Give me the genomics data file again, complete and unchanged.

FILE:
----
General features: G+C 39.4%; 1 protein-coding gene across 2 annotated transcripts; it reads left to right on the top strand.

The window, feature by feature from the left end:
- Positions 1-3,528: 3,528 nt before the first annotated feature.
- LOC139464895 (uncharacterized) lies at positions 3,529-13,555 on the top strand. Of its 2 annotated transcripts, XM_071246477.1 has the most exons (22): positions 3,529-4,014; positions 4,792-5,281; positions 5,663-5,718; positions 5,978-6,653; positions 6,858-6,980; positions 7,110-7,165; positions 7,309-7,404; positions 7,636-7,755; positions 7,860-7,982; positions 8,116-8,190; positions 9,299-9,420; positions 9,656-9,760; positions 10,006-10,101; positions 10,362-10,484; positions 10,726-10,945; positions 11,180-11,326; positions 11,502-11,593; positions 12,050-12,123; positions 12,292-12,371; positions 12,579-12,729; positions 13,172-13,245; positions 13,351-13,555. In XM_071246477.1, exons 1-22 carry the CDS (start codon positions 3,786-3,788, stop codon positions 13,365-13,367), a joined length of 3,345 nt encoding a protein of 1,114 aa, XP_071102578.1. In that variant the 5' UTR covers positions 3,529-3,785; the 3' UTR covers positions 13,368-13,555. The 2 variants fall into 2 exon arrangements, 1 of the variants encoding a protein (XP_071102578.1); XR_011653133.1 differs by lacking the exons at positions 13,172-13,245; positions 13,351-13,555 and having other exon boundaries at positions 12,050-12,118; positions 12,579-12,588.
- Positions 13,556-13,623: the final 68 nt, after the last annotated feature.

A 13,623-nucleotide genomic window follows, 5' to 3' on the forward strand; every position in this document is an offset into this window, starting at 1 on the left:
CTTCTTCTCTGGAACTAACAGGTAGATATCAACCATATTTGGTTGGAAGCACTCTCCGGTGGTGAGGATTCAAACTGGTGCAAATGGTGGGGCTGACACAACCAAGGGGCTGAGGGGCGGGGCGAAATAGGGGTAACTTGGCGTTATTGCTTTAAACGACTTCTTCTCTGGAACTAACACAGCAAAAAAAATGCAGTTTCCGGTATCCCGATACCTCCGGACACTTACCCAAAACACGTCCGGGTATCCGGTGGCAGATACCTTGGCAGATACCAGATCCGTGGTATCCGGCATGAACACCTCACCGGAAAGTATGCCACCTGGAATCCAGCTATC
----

General features: G+C 39.4%; 1 protein-coding gene across 2 annotated transcripts; it reads left to right on the top strand.

The window, feature by feature from the left end:
- Positions 1-3,528: 3,528 nt before the first annotated feature.
- LOC139464895 (uncharacterized) lies at positions 3,529-13,555 on the top strand. Of its 2 annotated transcripts, XM_071246477.1 has the most exons (22): positions 3,529-4,014; positions 4,792-5,281; positions 5,663-5,718; positions 5,978-6,653; positions 6,858-6,980; positions 7,110-7,165; positions 7,309-7,404; positions 7,636-7,755; positions 7,860-7,982; positions 8,116-8,190; positions 9,299-9,420; positions 9,656-9,760; positions 10,006-10,101; positions 10,362-10,484; positions 10,726-10,945; positions 11,180-11,326; positions 11,502-11,593; positions 12,050-12,123; positions 12,292-12,371; positions 12,579-12,729; positions 13,172-13,245; positions 13,351-13,555. In XM_071246477.1, exons 1-22 carry the CDS (start codon positions 3,786-3,788, stop codon positions 13,365-13,367), a joined length of 3,345 nt encoding a protein of 1,114 aa, XP_071102578.1. In that variant the 5' UTR covers positions 3,529-3,785; the 3' UTR covers positions 13,368-13,555. The 2 variants fall into 2 exon arrangements, 1 of the variants encoding a protein (XP_071102578.1); XR_011653133.1 differs by lacking the exons at positions 13,172-13,245; positions 13,351-13,555 and having other exon boundaries at positions 12,050-12,118; positions 12,579-12,588.
- Positions 13,556-13,623: the final 68 nt, after the last annotated feature.

A 13,623-nucleotide genomic window follows, 5' to 3' on the forward strand; every position in this document is an offset into this window, starting at 1 on the left:
CTTCTTCTCTGGAACTAACAGGTAGATATCAACCATATTTGGTTGGAAGCACTCTCCGGTGGTGAGGATTCAAACTGGTGCAAATGGTGGGGCTGACACAACCAAGGGGCTGAGGGGCGGGGCGAAATAGGGGTAACTTGGCGTTATTGCTTTAAACGACTTCTTCTCTGGAACTAACACAGCAAAAAAAATGCAGTTTCCGGTATCCCGATACCTCCGGACACTTACCCAAAACACGTCCGGGTATCCGGTGGCAGATACCTTGGCAGATACCAGATCCGTGGTATCCGGCATGAACACCTCACCGGAAAGTATGCCACCTGGAATCCAGCTATC